This week Apple unveiled two new versions of its popular smartphone when the iPhone 5S and iPhone 5C were officially shown after months of speculation. The two devices are quite different but will offer consumers a number of price points, colors and features to choose from. They go on sale September 20, which means IT departments will soon be seeing these gadgets in the office. What effect will these new devices have on bring-your-own-device (BYOD) policies?
BYOD has become a major part of companies across the country, but according to a recent study, there could be more reason for concern about these initiatives than people think. A survey by CDW asked 1,200 mobile users and 1,200 IT professionals for their opinions on BYOD and found a major disconnect between how these two groups feel things are going.
When it comes to IT professionals, 64 percent graded themselves with an "A" or "B" for their efforts when it comes to supporting BYOD. However, 56 percent of users graded the support level as a "C" or worse.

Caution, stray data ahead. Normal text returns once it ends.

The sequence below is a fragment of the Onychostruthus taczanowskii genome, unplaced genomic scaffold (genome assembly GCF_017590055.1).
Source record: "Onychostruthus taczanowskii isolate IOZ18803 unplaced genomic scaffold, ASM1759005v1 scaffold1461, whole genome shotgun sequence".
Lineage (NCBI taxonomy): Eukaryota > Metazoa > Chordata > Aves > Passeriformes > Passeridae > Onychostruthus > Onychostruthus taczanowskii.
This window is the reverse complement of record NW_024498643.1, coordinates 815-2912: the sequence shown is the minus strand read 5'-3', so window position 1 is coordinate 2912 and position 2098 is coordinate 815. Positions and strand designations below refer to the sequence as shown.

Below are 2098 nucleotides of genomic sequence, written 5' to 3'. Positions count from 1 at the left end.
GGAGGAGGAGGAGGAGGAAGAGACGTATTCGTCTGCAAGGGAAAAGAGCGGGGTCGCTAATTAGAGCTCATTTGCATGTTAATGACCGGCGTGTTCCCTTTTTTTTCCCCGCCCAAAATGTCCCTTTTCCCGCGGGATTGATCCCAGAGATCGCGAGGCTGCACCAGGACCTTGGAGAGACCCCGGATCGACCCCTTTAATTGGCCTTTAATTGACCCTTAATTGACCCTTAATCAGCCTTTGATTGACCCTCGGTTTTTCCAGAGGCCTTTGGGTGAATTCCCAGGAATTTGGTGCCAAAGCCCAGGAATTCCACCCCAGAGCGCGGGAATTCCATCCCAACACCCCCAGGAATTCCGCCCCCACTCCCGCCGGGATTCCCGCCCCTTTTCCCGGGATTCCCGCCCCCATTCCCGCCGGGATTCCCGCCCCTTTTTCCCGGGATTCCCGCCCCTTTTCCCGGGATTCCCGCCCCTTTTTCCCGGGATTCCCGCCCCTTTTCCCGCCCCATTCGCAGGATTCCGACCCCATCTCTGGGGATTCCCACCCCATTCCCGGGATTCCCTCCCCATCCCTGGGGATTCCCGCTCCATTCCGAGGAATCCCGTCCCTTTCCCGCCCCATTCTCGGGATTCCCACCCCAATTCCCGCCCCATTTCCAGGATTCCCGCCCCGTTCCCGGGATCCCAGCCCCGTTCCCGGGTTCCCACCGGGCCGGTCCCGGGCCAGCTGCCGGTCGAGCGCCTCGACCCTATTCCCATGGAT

The issues that users expressed ranged from traditional complaints like lack of availability and slow response times to mobile-specific ones, like allowing free access to productivity apps so there is less dependency on the PC.
"Mobility has edged its way into the workplace, increasing and complicating IT's workload, and often leading to frustration on all fronts," Andrea Bradshaw, senior director and general manager for mobility solutions at CDW, told CIO Magazine.
Managing these new solutions can be complicated for IT departments that are unfamiliar with the technology. VARs and MSPs that specialize in these areas can become a valuable asset and VAR Staffing ensures these solution providers have the impactful talent needed to be successful.